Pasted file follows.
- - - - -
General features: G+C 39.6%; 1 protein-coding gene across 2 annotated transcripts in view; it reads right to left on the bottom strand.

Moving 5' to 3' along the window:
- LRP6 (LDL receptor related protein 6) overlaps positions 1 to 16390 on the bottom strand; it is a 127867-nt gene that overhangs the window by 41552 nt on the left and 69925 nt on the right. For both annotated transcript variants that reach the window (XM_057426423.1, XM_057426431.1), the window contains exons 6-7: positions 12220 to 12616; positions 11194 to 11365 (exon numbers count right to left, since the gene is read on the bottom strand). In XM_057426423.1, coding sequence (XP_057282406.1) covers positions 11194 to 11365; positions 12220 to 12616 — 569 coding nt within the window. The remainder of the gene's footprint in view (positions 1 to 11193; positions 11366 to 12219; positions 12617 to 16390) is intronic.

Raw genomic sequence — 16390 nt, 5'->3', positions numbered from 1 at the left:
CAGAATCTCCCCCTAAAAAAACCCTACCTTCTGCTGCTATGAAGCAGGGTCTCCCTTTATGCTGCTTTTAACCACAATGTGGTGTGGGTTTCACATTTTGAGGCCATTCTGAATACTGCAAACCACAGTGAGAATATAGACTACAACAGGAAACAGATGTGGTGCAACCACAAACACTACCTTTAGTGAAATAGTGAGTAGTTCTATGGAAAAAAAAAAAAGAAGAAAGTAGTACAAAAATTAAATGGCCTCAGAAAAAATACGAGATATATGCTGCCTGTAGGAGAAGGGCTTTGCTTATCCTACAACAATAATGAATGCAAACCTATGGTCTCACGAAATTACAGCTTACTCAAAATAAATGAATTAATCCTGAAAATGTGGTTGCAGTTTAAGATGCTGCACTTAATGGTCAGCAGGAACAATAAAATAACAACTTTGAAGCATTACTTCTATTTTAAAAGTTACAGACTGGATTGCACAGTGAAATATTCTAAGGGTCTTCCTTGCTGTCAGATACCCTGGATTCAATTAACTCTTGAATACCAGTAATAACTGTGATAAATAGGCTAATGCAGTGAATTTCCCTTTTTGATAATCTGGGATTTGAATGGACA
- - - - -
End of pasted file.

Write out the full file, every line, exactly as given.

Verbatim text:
General features: G+C 39.6%; 1 protein-coding gene across 2 annotated transcripts in view; it reads right to left on the bottom strand.

Moving 5' to 3' along the window:
- LRP6 (LDL receptor related protein 6) overlaps positions 1 to 16390 on the bottom strand; it is a 127867-nt gene that overhangs the window by 41552 nt on the left and 69925 nt on the right. For both annotated transcript variants that reach the window (XM_057426423.1, XM_057426431.1), the window contains exons 6-7: positions 12220 to 12616; positions 11194 to 11365 (exon numbers count right to left, since the gene is read on the bottom strand). In XM_057426423.1, coding sequence (XP_057282406.1) covers positions 11194 to 11365; positions 12220 to 12616 — 569 coding nt within the window. The remainder of the gene's footprint in view (positions 1 to 11193; positions 11366 to 12219; positions 12617 to 16390) is intronic.

Raw genomic sequence — 16390 nt, 5'->3', positions numbered from 1 at the left:
CAGAATCTCCCCCTAAAAAAACCCTACCTTCTGCTGCTATGAAGCAGGGTCTCCCTTTATGCTGCTTTTAACCACAATGTGGTGTGGGTTTCACATTTTGAGGCCATTCTGAATACTGCAAACCACAGTGAGAATATAGACTACAACAGGAAACAGATGTGGTGCAACCACAAACACTACCTTTAGTGAAATAGTGAGTAGTTCTATGGAAAAAAAAAAAAGAAGAAAGTAGTACAAAAATTAAATGGCCTCAGAAAAAATACGAGATATATGCTGCCTGTAGGAGAAGGGCTTTGCTTATCCTACAACAATAATGAATGCAAACCTATGGTCTCACGAAATTACAGCTTACTCAAAATAAATGAATTAATCCTGAAAATGTGGTTGCAGTTTAAGATGCTGCACTTAATGGTCAGCAGGAACAATAAAATAACAACTTTGAAGCATTACTTCTATTTTAAAAGTTACAGACTGGATTGCACAGTGAAATATTCTAAGGGTCTTCCTTGCTGTCAGATACCCTGGATTCAATTAACTCTTGAATACCAGTAATAACTGTGATAAATAGGCTAATGCAGTGAATTTCCCTTTTTGATAATCTGGGATTTGAATGGACA